Akin is a tender tale of love, loss and family, from Emma Donoghue, the international bestselling author of Room.

'If Room forced home truths on us, about parenthood, responsibility and love, Akin deals with similar subject matter more subtly, but in the end just as compellingly' - Guardian

A retired New York professor's life is thrown into chaos when he takes his great-nephew to the French Riviera, in hopes of uncovering his own mother's wartime secrets.

Noah is only days away from his first trip back to Nice since he was a child when a social worker calls looking for…


The Whisper Man

By Alex North,

Book cover of The Whisper Man: A Novel

Much like Thomas Harris, I find Alex North’s writing to be intoxicating. The way he constructs sentences that can actually create a tangible mood through the page is a true gift. This book is a slow burn mystery and I loved every page. Although not a direct influence as our books came out around the same time, my third thriller reminds me of that same slow and methodical pace that sets the mood and draws the reader in. His writing is brilliant and creepy and all the things that make reading scary books fun. I can’t recommend this one enough.

The Whisper Man

By Alex North,

Why should I read it?

1 author picked The Whisper Man as one of their favorite books, and they share why you should read it.

What is this book about?

The biggest new thriller of the year - pre-order the paperback now

"The best crime novel of the decade" Steve Cavanagh

You'll hear the whispers. And then you'll hear the screams...

Still devastated after the loss of his wife, Tom Kennedy and his young son Jake move to the sleepy village of Featherbank, looking for a fresh start.

But Featherbank has a dark past. Fifteen years ago a twisted serial killer abducted and murdered five young boys. Until he was finally caught, the killer was known as 'The Whisper Man'.

Of course, an old crime need not trouble Tom and…


Grief Is the Thing with Feathers

By Max Porter,

Book cover of Grief Is the Thing with Feathers

Difficult to categorize into a specific genre, Max Porter’s novel uses a tragi-comic approach to deal with how the grief of a husband and father of two sons is experienced using the metaphor of a crow. “Crow” is an anthropomorphic figure who represents grief in this short book. He talks to the husband, telling him that he will take him through the vestiges of grief until, as Crow finally states, “You don’t need me anymore.” The book ends with Crow bidding the bereaved husband/father goodbye. This book helped my understanding—along with several essays on the sad, dark, and comical aspects of grief.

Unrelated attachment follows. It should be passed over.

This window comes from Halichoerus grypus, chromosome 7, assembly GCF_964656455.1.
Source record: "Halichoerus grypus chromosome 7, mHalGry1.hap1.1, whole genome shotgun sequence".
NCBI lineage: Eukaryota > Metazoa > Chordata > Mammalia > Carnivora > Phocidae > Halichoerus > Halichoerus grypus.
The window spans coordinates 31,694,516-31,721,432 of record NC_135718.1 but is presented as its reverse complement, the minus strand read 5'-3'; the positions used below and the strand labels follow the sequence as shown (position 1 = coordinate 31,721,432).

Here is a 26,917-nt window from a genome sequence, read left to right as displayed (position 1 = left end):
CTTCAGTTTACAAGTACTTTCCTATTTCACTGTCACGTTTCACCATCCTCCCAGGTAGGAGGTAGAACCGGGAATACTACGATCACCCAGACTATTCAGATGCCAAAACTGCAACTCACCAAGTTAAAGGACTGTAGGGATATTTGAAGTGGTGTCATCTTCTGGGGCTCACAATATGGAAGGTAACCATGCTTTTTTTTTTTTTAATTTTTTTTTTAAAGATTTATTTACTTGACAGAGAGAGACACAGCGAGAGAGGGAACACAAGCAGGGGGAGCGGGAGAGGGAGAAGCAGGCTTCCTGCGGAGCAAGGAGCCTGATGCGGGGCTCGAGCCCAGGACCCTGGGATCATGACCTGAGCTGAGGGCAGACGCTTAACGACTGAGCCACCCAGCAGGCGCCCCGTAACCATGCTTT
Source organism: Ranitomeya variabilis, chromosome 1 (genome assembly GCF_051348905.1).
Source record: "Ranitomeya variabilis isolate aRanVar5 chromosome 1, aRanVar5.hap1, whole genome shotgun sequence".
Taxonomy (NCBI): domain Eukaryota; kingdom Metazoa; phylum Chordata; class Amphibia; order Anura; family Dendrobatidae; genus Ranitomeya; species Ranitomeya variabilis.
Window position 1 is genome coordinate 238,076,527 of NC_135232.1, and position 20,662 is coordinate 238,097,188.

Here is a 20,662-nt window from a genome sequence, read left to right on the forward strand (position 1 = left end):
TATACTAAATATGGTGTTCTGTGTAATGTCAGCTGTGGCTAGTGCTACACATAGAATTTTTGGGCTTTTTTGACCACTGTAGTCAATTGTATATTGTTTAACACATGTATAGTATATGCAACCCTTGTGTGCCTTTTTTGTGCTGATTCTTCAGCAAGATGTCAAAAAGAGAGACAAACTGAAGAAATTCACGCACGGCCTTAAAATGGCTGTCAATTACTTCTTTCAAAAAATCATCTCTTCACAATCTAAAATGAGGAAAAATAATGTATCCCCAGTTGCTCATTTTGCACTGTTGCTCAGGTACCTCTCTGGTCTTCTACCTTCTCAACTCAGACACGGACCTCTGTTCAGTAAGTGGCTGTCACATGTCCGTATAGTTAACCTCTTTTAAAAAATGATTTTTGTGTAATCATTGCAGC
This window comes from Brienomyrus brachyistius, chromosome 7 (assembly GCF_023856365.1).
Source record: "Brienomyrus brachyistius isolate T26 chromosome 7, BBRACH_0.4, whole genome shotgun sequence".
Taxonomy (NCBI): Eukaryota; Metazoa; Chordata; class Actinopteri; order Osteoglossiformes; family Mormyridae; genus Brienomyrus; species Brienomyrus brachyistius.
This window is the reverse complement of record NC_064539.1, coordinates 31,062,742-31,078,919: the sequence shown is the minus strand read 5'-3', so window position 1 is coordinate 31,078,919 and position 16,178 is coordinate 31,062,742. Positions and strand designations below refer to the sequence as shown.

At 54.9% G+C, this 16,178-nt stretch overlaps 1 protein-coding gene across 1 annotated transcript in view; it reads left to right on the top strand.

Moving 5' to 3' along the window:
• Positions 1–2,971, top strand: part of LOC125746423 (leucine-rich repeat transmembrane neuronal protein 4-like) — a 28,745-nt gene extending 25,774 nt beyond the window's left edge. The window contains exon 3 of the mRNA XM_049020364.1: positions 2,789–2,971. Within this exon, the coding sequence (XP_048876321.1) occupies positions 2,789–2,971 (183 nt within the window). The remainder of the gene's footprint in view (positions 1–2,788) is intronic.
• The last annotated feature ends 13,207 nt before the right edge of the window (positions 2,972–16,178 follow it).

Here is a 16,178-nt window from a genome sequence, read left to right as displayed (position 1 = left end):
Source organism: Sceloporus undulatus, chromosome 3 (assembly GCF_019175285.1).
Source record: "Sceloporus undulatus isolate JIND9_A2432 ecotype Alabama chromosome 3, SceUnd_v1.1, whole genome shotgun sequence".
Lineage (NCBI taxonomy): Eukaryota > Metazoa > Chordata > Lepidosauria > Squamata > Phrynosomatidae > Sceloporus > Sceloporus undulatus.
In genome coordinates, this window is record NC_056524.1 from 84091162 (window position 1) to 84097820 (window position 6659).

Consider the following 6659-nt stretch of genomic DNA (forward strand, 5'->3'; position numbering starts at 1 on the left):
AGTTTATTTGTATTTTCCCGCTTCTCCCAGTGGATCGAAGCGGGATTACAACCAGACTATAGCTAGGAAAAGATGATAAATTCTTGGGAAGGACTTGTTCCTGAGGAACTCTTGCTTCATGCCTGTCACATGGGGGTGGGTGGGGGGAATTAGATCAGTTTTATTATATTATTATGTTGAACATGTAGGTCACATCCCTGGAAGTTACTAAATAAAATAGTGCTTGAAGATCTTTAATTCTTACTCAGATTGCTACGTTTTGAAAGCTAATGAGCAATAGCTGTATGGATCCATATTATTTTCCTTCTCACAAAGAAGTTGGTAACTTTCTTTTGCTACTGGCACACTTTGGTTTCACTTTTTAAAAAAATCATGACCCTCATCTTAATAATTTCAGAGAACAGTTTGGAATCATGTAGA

Grief Is the Thing with Feathers

By Max Porter,

Why should I read it?

4 authors picked Grief Is the Thing with Feathers as one of their favorite books, and they share why you should read it.

What is this book about?

A SUNDAY TIMES TOP 100 NOVEL OF THE TWENTY-FIRST CENTURY

Winner of the 2016 International Dylan Thomas Prize and the Sunday Times/Peter, Fraser + Dunlop Young Writer of the Year award and shortlisted for the Guardian First Book Award and the Goldsmiths Prize.

In a London flat, two young boys face the unbearable sadness of their mother's sudden death. Their father, a Ted Hughes scholar and scruffy romantic, imagines a future of well-meaning visitors and emptiness.

In this moment of despair they are visited by Crow - antagonist, trickster, healer, babysitter. This sentimental bird is drawn to the grieving family…

American Gods

By Neil Gaiman,

Book cover of American Gods

The old gods and new are on a collision course to a seemingly inevitable war and we’re taken along for the ride through the eyes of Shadow Moon, a recently widowed, small-time criminal, just released from jail. He hooks up with the mysterious Mr. Wednesday, working as a driver-cum-bodyguard-cum-odd job man, who guides him through the margins of a little-seen United States. Neil Gaiman’s novel of magical realism brilliantly sets up a world that we almost recognise as our own, but is somehow two clicks south of reality, weaving in the oddities of roadside attractions, with folklore and ancient stories to create a narrative that’s both a familiar hero’s journey and a wildly original campfire tale.

American Gods

By Neil Gaiman,

Why should I read it?

5 authors picked American Gods as one of their favorite books, and they share why you should read it.

What is this book about?

Now a STARZ® Original Series – Season 3 premiere in January 2021

“Pointed, occasionally comic, often scary, consistently moving and provocative….American Gods is strewn with secrets and magical visions.”—USA Today

Newly updated and expanded with the author’s preferred text. A modern masterpiece from the multiple-award-winning master of innovative fiction, Neil Gaiman.